More than 1,097 athletes from 47 countries will compete in synchronized swimming. Ten gold medals are up for grabs. Russia is expected to dominate.

Nearly 400 swimmers from 60 countries will compete in open water swimming held at the Yeosu EXPO Ocean Park Open Water swimming venue. The July 13-19 events featuring 5K, 10K and 25K distances will award seven gold medals.

Water polo is the only competitive team sport at worlds. Hungary, Italy and the U.S. will be playing for gold in the men’s and women’s tournaments, July 14-27.

PREVIEW COMING UP NEXT WEEK: South Florida will be well-represented in pool swimming at worlds with South Florida Aquatic Club’s Olympic veterans Nguyen Vien of Vietnam and Alia Atkinson of Jamaica along with several other swimmers from around the Florida Gold Coast.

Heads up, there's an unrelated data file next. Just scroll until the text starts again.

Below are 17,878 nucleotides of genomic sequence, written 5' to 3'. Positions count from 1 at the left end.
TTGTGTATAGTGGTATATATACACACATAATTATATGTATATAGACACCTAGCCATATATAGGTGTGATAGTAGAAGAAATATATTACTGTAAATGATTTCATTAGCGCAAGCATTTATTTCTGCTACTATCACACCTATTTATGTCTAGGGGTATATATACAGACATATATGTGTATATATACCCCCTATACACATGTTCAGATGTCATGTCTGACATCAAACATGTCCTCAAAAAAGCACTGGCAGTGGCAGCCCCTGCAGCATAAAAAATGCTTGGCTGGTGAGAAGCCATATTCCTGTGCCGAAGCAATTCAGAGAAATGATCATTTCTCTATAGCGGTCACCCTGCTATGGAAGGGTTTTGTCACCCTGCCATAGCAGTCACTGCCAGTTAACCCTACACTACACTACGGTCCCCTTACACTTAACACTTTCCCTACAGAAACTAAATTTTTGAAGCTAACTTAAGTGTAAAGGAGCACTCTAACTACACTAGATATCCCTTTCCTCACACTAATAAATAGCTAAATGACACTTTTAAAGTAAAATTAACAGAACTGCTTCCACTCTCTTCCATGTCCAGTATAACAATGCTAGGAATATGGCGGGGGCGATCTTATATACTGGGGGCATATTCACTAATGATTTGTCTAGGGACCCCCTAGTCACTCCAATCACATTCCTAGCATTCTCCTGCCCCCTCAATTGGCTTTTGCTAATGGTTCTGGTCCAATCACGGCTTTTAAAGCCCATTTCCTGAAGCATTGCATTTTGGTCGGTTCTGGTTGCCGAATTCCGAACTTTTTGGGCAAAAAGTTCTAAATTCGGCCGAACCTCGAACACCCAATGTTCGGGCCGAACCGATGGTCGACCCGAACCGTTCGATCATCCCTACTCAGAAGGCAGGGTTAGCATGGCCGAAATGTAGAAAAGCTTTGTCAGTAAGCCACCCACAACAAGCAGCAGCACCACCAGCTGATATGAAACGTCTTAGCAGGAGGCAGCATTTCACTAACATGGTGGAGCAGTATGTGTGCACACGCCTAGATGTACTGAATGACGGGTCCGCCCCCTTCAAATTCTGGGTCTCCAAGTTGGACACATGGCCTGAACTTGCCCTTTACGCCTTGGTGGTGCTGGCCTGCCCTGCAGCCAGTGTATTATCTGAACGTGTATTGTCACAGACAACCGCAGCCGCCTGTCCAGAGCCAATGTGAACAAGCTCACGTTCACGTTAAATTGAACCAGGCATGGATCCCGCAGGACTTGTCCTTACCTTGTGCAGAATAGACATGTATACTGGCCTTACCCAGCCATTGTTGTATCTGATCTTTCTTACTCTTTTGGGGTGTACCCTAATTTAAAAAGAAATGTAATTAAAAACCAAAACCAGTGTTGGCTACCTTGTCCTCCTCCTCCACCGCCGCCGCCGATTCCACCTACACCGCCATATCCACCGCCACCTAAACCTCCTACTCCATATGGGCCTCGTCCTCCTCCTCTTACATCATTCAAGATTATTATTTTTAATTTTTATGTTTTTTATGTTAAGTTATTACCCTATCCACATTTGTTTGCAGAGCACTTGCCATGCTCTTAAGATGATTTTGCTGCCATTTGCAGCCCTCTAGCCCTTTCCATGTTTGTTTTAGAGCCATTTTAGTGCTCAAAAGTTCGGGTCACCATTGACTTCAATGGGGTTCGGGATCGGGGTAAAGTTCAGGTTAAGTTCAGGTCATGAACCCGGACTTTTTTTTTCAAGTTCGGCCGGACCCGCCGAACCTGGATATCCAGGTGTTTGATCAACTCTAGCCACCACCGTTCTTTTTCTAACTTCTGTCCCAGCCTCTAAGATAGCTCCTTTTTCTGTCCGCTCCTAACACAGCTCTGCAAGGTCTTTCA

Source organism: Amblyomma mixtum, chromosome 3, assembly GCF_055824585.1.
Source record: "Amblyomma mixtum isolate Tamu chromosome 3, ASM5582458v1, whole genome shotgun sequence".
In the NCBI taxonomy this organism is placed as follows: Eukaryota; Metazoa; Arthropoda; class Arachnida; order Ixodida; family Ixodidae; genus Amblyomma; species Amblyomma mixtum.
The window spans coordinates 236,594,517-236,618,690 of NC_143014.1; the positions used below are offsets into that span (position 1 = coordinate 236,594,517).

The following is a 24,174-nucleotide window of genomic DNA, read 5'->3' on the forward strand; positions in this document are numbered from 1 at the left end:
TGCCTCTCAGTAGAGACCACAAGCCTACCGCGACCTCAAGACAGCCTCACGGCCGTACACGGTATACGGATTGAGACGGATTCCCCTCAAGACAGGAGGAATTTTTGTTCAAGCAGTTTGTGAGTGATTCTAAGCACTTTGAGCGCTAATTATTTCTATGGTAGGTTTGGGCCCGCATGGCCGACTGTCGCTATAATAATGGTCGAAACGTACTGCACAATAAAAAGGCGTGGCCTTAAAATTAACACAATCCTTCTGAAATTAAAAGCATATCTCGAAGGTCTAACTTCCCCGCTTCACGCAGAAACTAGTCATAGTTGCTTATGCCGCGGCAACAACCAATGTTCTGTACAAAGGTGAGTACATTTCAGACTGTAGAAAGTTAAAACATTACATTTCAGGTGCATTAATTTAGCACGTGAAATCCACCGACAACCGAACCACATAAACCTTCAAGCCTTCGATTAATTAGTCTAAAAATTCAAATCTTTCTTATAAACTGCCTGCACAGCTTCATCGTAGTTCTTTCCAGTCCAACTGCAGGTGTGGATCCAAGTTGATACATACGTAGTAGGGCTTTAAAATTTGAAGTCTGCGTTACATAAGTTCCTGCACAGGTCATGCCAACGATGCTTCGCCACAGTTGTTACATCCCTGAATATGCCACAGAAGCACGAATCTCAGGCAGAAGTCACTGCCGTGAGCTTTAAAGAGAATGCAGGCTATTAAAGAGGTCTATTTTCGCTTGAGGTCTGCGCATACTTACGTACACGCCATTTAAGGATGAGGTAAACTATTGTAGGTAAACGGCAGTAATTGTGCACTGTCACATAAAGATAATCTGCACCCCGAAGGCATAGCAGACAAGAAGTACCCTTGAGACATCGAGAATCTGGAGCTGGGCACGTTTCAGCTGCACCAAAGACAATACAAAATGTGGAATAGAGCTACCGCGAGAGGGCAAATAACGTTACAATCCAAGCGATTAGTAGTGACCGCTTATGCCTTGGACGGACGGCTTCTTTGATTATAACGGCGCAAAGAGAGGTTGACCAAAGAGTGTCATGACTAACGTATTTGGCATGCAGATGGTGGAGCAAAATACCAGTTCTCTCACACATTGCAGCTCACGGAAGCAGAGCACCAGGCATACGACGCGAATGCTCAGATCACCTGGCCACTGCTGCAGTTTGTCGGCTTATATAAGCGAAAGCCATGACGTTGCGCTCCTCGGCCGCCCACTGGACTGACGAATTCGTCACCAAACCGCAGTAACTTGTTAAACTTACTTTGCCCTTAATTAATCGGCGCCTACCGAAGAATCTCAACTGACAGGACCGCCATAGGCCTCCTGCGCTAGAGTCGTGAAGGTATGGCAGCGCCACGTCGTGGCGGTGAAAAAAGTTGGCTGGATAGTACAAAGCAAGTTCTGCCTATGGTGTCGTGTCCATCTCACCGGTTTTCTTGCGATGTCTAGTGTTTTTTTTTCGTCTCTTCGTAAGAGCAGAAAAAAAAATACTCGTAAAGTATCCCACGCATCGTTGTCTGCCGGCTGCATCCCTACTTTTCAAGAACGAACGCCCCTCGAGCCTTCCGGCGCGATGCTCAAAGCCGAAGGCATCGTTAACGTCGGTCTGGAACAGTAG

Sharon Robb can be reached at sha11cats@aol.com

Another Sixteen-Year-Old Breaks World Record On Day Three Of World Championships

Another Sixteen-Year-Old Breaks World Record On Day Three Of World Championships


July 30, 2013

For the second day in a row, a 16-year-old teenager broke a world record and won gold Tuesday at the 15th FINA World Long Course Swimming Championships at the Palau Sant Jordi in Barcelona.

Katie Ledecky, 16, the world’s new distance queen, upstaged Missy Franklin by winning the 1500-meter freestyle in 15:36.53 to break the oldest standing world record.

Ledecky and Denmark’s Lotte Friis separated themselves from the rest of the field and battled it out until the final 50 meters when Ledecky reached for another gear for a 29.47 split.

Ledecky has now won the Olympic gold at the 2012 London Olympics and 400 title at worlds.